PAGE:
Japanese filmmaker hopes to direct Aamir Khan
Aamir Khan, who has found a fan following in China, has caught the eye of Japanese filmmaker Norihiro Koizumi who hopes to direct the actor someday
The acting acumen of Bollywood superstar Aamir Khan, who has found a fan following in China, has caught the eye of Japanese filmmaker Norihiro Koizumi who hopes to direct the actor someday. Known for the successful Japanese Chihayafuru trilogy, Koizumi came to India last month for a Japanese Film Festival organised by PVR Cinemas by The Japan Foundation.
It was his first time in India. Not only did he have a great time looking at "happy" faces and tasting the variety of food, but he also got a new perspective about Indian cinema.
"About Indian cinema, I had this image that it's all about musicals... But when I came to India and saw a couple of films, I felt there were a lot films which did not have many musical scenes. It kind of changed my view of Indian cinema. There's a variety of films... Not just musicals, not just dancing. Some movies have profound themes. I thought I should watch a little bit more," Koizumi told IANS via a recorded response.
He says before he came to India, he saw 3 Idiots and Dangal. "Both of them had the same actor... Aamir Khan. He is a great actor," said Koizumi, who doesn't rule out a chance of an Indian collaboration.
"Yes, it could happen... With Aamir Khan. I think he could be in Japanese cinema too. Maybe I could direct Indian cinema if I have a chance... I don't know about the musical scenes though," he quipped, breaking into a bout of laughter.
The Indian audience, he felt, is very receptive to cinema "I liked the food here in India, and the happy people and I liked the reaction to the films. People cry, laugh and talk to each other a lot. I feel that's the way films should be watched," he said, adding that hosting a Japanese Film Festival is a great way to show Japanese culture in India.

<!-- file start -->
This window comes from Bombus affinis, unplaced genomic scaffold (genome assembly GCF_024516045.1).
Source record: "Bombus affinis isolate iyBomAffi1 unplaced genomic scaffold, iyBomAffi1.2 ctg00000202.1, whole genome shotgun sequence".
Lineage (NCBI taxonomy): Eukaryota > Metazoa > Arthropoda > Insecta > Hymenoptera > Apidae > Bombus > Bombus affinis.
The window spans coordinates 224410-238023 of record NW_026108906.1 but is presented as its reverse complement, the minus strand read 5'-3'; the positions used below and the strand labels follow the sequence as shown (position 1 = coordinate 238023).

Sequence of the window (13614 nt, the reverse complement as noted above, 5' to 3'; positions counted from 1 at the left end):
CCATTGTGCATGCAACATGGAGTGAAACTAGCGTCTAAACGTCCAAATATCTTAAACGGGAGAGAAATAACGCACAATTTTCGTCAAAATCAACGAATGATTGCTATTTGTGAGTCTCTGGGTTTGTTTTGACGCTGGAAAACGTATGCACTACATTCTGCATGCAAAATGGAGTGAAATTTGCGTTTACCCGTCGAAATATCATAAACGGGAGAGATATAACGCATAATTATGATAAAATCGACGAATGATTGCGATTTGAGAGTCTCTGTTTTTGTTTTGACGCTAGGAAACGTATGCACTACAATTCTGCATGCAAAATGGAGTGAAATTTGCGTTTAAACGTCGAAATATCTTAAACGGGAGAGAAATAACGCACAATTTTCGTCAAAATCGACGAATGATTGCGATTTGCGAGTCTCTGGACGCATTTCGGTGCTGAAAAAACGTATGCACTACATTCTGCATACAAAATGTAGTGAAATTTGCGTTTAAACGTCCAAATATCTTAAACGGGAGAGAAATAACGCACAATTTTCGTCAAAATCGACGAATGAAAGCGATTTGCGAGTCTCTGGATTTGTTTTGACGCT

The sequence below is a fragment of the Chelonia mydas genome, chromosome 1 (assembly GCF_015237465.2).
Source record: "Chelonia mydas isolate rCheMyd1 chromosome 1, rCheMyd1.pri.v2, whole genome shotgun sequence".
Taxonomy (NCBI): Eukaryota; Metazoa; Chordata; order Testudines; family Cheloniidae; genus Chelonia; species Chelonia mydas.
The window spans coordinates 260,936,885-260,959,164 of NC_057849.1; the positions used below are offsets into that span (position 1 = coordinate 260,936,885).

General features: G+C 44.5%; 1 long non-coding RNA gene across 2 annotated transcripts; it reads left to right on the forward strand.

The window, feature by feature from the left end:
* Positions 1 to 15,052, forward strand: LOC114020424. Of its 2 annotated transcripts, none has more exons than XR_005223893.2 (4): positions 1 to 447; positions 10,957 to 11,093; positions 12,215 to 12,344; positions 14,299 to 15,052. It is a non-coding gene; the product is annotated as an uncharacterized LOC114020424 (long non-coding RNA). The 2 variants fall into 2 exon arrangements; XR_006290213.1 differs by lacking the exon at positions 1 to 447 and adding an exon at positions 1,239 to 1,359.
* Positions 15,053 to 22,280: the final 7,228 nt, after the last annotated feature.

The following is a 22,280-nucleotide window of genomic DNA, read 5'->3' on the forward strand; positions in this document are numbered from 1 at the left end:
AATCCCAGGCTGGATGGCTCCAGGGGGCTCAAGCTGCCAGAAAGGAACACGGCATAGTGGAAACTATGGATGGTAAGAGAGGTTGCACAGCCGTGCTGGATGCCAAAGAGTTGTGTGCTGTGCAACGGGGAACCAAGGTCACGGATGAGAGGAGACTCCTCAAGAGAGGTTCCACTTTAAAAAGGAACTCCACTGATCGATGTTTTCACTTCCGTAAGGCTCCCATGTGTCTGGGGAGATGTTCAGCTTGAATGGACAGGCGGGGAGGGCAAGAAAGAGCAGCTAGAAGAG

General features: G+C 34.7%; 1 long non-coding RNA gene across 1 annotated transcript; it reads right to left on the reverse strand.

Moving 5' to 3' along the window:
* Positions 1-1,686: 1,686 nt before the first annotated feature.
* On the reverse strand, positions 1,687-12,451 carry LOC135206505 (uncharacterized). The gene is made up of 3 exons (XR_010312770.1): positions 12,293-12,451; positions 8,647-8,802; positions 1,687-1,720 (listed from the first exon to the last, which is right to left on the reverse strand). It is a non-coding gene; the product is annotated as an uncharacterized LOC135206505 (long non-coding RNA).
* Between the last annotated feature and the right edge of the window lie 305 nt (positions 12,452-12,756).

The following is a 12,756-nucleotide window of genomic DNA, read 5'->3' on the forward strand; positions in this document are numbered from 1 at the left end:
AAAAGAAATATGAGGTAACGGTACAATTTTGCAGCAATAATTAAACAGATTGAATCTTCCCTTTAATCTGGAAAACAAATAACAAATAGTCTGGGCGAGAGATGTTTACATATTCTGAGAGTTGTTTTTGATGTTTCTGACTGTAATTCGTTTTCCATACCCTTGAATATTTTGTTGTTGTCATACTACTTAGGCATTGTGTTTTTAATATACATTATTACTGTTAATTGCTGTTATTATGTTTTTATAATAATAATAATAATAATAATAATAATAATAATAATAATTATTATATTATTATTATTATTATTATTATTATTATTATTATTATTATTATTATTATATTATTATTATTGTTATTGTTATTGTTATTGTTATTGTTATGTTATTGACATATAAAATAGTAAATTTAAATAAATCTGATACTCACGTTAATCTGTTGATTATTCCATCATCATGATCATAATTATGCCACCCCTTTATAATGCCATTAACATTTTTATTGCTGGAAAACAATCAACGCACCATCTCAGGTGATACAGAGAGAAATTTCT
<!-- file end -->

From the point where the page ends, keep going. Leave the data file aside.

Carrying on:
Apart from the films, patrons also got a chance to savour sushi rolls handcrafted by chef Yutaka Saito for Simply Sushi. "I think it is very important to know each other to be friends. It is the best way to know each other. If there will be another film festival, I will be here in India again," said Koizumi, who is in his late 30s.
There is currently a spotlight on Asian cinema ever since the runaway success of "Crazy Rich Asians". As one of the more commercially successful young directors of Asia, what are his views on the changing scenario of diversity and inclusivity?
"Well, Crazy Rich Asians was led by Hollywood. Maybe for us, chances are increasing too. But what we should do is not to change our styles and we should just do our job. As Asians, we should not adapt to the American or European culture. We just have to keep doing our job, and wait for the world to change and realize what we are doing. Like they chose to make 'Crazy Rich Asians'... They have to change, we don't have to."
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